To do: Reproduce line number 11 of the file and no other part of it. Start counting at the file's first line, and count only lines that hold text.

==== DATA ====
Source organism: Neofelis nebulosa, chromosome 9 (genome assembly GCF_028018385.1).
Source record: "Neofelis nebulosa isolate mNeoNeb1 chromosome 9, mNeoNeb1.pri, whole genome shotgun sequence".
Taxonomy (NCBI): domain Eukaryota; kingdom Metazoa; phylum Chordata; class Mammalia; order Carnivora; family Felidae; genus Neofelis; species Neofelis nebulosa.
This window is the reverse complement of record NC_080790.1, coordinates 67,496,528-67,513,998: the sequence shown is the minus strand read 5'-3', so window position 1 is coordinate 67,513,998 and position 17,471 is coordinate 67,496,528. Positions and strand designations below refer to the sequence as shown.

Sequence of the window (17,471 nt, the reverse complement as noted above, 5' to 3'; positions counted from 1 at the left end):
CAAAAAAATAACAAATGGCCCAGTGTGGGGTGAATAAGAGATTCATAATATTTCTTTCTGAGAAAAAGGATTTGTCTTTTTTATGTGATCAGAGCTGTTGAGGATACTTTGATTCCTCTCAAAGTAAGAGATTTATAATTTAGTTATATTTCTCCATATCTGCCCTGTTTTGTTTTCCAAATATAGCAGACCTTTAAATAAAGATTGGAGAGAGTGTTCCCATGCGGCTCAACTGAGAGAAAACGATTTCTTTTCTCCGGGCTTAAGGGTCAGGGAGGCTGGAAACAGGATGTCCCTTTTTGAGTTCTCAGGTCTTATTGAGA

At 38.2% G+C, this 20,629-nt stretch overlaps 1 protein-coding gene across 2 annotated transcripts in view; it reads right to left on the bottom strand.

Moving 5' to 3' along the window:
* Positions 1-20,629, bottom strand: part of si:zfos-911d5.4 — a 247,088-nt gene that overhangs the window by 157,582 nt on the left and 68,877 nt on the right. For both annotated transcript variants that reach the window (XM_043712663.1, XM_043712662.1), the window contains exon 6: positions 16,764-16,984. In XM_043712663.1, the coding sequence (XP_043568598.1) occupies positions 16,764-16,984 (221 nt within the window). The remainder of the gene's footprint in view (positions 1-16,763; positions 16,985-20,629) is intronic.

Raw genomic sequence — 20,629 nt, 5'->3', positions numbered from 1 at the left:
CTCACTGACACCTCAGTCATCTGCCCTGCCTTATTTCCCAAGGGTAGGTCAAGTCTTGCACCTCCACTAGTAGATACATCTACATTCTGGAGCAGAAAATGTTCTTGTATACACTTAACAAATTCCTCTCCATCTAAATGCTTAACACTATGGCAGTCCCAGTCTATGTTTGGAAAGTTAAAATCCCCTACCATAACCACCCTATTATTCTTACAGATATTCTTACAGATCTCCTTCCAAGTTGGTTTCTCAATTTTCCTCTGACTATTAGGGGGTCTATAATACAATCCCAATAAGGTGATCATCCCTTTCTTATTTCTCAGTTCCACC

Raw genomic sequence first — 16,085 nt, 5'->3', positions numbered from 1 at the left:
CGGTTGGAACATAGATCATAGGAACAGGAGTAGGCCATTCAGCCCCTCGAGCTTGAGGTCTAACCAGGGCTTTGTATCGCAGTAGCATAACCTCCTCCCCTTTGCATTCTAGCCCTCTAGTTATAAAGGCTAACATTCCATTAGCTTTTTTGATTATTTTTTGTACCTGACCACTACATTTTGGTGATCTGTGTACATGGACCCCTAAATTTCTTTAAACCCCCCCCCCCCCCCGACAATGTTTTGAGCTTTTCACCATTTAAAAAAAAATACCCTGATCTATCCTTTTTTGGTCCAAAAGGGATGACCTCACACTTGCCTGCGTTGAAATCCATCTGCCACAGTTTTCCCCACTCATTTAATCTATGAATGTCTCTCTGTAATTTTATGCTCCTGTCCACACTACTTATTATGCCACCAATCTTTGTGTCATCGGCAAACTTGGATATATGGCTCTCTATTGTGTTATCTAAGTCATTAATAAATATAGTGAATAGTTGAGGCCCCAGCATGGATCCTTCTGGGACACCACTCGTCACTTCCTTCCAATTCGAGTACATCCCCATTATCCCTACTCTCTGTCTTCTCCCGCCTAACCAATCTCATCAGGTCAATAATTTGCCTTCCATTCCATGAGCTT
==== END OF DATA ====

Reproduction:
CTCACTGACACCTCAGTCATCTGCCCTGCCTTATTTCCCAAGGGTAGGTCAAGTCTTGCACCTCCACTAGTAGATACATCTACATTCTGGAGCAGAAAATGTTCTTGTATACACTTAACAAATTCCTCTCCATCTAAATGCTTAACACTATGGCAGTCCCAGTCTATGTTTGGAAAGTTAAAATCCCCTACCATAACCACCCTATTATTCTTACAGATATTCTTACAGATCTCCTTCCAAGTTGGTTTCTCAATTTTCCTCTGACTATTAGGGGGTCTATAATACAATCCCAATAAGGTGATCATCCCTTTCTTATTTCTCAGTTCCACC